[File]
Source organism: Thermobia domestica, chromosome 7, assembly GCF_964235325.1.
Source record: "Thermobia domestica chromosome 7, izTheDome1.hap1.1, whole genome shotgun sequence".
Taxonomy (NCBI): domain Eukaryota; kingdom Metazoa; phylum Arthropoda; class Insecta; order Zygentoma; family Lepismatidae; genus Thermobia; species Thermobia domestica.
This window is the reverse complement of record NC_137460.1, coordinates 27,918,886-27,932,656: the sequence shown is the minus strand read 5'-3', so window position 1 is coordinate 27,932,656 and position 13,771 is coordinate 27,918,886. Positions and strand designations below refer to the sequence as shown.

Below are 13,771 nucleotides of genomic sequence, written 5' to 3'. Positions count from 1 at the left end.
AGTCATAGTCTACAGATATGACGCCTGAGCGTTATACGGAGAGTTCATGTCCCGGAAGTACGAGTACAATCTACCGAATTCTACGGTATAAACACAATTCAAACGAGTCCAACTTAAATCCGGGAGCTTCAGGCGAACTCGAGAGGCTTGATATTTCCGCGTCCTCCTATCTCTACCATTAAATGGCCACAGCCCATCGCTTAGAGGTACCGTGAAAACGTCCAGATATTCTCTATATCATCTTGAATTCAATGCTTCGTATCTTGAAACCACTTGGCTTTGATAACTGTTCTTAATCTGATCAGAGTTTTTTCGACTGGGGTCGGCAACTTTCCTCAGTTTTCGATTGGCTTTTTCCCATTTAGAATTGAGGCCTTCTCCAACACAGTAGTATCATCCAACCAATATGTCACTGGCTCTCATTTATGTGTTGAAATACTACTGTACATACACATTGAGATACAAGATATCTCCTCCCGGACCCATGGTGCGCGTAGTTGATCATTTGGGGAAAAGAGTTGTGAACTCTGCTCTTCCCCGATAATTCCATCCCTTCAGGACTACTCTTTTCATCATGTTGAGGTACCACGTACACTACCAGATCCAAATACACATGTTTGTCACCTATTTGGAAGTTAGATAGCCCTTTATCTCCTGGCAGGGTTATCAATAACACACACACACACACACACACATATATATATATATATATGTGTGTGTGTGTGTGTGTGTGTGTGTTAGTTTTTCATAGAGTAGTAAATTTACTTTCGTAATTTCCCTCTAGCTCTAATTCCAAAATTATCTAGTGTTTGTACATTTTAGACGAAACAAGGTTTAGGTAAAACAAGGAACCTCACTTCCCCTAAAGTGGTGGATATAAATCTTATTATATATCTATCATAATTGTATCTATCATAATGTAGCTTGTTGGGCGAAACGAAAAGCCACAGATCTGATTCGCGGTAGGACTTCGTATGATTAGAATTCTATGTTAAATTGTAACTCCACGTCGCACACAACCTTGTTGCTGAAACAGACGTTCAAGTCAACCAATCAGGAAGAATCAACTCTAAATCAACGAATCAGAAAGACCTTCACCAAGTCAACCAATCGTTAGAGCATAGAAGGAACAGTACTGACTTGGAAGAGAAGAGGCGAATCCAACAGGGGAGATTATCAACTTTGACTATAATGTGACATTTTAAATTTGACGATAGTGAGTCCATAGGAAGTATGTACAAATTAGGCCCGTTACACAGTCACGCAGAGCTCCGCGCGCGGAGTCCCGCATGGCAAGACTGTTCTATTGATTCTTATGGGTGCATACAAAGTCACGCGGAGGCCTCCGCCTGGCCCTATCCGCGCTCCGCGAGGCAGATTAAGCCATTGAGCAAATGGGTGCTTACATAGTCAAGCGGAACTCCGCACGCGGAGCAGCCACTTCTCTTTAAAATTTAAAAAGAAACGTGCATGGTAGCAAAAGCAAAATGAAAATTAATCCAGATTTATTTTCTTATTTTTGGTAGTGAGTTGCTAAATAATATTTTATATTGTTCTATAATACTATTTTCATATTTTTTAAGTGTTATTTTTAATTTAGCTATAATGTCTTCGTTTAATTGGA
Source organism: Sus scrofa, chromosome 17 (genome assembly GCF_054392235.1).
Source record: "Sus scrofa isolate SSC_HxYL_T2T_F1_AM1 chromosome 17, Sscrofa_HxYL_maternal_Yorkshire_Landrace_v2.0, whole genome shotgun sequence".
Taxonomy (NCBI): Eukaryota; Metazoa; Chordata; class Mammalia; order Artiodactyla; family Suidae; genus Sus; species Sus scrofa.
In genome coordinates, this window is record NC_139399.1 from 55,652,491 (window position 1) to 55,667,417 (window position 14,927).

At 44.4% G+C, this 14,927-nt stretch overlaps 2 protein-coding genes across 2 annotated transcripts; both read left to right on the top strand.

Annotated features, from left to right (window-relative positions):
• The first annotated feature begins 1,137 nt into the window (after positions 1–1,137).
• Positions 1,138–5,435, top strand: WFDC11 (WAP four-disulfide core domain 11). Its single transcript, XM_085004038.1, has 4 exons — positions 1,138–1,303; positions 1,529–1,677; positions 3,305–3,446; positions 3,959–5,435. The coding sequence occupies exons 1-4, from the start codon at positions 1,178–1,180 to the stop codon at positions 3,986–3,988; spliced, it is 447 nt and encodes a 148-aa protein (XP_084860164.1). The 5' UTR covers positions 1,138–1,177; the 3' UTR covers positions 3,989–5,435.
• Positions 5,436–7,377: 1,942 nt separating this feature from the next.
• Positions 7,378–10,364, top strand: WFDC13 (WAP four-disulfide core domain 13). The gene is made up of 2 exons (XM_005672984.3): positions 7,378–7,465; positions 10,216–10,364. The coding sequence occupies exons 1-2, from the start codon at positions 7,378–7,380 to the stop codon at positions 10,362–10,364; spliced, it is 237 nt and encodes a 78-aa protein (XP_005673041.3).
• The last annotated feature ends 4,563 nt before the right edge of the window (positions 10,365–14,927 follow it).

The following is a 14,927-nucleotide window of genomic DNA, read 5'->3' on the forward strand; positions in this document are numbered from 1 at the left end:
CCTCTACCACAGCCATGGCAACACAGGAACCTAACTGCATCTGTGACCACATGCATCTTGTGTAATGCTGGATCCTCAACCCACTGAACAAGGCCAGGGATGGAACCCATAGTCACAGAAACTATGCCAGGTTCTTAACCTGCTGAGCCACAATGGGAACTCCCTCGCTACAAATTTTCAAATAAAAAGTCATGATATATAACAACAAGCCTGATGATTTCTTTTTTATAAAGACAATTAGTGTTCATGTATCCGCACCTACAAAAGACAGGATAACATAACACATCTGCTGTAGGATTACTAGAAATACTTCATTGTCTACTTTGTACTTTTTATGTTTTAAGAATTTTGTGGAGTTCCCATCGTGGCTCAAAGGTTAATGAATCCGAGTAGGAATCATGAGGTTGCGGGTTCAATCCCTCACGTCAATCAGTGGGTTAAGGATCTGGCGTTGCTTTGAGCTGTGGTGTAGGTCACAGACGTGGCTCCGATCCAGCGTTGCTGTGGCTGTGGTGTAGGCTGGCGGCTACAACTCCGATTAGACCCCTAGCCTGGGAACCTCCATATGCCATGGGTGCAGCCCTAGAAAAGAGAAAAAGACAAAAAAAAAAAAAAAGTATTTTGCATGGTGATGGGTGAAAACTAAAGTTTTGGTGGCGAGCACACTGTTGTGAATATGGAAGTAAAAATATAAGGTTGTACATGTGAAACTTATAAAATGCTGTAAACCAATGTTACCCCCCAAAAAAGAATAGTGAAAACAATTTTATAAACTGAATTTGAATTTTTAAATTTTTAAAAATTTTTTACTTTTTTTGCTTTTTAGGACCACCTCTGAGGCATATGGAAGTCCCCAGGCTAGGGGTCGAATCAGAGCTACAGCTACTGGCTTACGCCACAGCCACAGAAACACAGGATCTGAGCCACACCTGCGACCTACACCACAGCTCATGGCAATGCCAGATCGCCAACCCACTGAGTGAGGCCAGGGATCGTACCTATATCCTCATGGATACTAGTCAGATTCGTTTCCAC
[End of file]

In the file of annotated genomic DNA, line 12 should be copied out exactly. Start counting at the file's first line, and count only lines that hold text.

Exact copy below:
Annotated features, from left to right (window-relative positions):